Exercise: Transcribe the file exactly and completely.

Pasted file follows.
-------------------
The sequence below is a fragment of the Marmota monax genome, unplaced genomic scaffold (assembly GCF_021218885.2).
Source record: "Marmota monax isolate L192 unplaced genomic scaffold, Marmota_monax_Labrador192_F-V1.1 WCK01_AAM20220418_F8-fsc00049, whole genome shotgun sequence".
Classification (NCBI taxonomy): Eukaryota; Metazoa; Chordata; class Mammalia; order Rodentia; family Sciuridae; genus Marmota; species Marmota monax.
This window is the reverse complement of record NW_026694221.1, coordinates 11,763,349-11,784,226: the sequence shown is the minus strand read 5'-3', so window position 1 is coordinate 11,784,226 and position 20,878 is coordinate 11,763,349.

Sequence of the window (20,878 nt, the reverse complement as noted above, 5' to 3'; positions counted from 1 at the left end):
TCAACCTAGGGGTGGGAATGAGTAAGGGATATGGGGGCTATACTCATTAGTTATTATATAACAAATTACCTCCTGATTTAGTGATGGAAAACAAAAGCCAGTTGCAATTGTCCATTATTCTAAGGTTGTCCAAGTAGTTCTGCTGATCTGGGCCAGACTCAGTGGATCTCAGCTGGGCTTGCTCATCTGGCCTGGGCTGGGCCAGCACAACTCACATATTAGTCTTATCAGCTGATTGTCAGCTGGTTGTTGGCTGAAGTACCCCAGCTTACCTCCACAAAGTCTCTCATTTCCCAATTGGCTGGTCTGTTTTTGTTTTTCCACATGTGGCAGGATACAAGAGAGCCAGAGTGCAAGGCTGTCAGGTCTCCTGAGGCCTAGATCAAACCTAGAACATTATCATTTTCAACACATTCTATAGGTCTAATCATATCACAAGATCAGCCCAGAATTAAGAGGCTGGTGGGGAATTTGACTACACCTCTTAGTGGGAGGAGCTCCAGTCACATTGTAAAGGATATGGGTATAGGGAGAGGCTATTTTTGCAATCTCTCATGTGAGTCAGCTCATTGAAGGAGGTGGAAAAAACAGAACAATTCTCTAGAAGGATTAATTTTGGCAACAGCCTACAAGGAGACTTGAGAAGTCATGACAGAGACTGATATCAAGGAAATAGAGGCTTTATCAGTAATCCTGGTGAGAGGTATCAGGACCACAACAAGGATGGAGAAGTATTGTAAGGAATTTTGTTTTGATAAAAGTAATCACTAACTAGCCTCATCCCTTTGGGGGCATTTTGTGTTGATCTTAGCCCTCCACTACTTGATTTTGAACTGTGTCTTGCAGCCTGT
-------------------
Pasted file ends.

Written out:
The sequence below is a fragment of the Marmota monax genome, unplaced genomic scaffold (assembly GCF_021218885.2).
Source record: "Marmota monax isolate L192 unplaced genomic scaffold, Marmota_monax_Labrador192_F-V1.1 WCK01_AAM20220418_F8-fsc00049, whole genome shotgun sequence".
Classification (NCBI taxonomy): Eukaryota; Metazoa; Chordata; class Mammalia; order Rodentia; family Sciuridae; genus Marmota; species Marmota monax.
This window is the reverse complement of record NW_026694221.1, coordinates 11,763,349-11,784,226: the sequence shown is the minus strand read 5'-3', so window position 1 is coordinate 11,784,226 and position 20,878 is coordinate 11,763,349.

Sequence of the window (20,878 nt, the reverse complement as noted above, 5' to 3'; positions counted from 1 at the left end):
TCAACCTAGGGGTGGGAATGAGTAAGGGATATGGGGGCTATACTCATTAGTTATTATATAACAAATTACCTCCTGATTTAGTGATGGAAAACAAAAGCCAGTTGCAATTGTCCATTATTCTAAGGTTGTCCAAGTAGTTCTGCTGATCTGGGCCAGACTCAGTGGATCTCAGCTGGGCTTGCTCATCTGGCCTGGGCTGGGCCAGCACAACTCACATATTAGTCTTATCAGCTGATTGTCAGCTGGTTGTTGGCTGAAGTACCCCAGCTTACCTCCACAAAGTCTCTCATTTCCCAATTGGCTGGTCTGTTTTTGTTTTTCCACATGTGGCAGGATACAAGAGAGCCAGAGTGCAAGGCTGTCAGGTCTCCTGAGGCCTAGATCAAACCTAGAACATTATCATTTTCAACACATTCTATAGGTCTAATCATATCACAAGATCAGCCCAGAATTAAGAGGCTGGTGGGGAATTTGACTACACCTCTTAGTGGGAGGAGCTCCAGTCACATTGTAAAGGATATGGGTATAGGGAGAGGCTATTTTTGCAATCTCTCATGTGAGTCAGCTCATTGAAGGAGGTGGAAAAAACAGAACAATTCTCTAGAAGGATTAATTTTGGCAACAGCCTACAAGGAGACTTGAGAAGTCATGACAGAGACTGATATCAAGGAAATAGAGGCTTTATCAGTAATCCTGGTGAGAGGTATCAGGACCACAACAAGGATGGAGAAGTATTGTAAGGAATTTTGTTTTGATAAAAGTAATCACTAACTAGCCTCATCCCTTTGGGGGCATTTTGTGTTGATCTTAGCCCTCCACTACTTGATTTTGAACTGTGTCTTGCAGCCTGT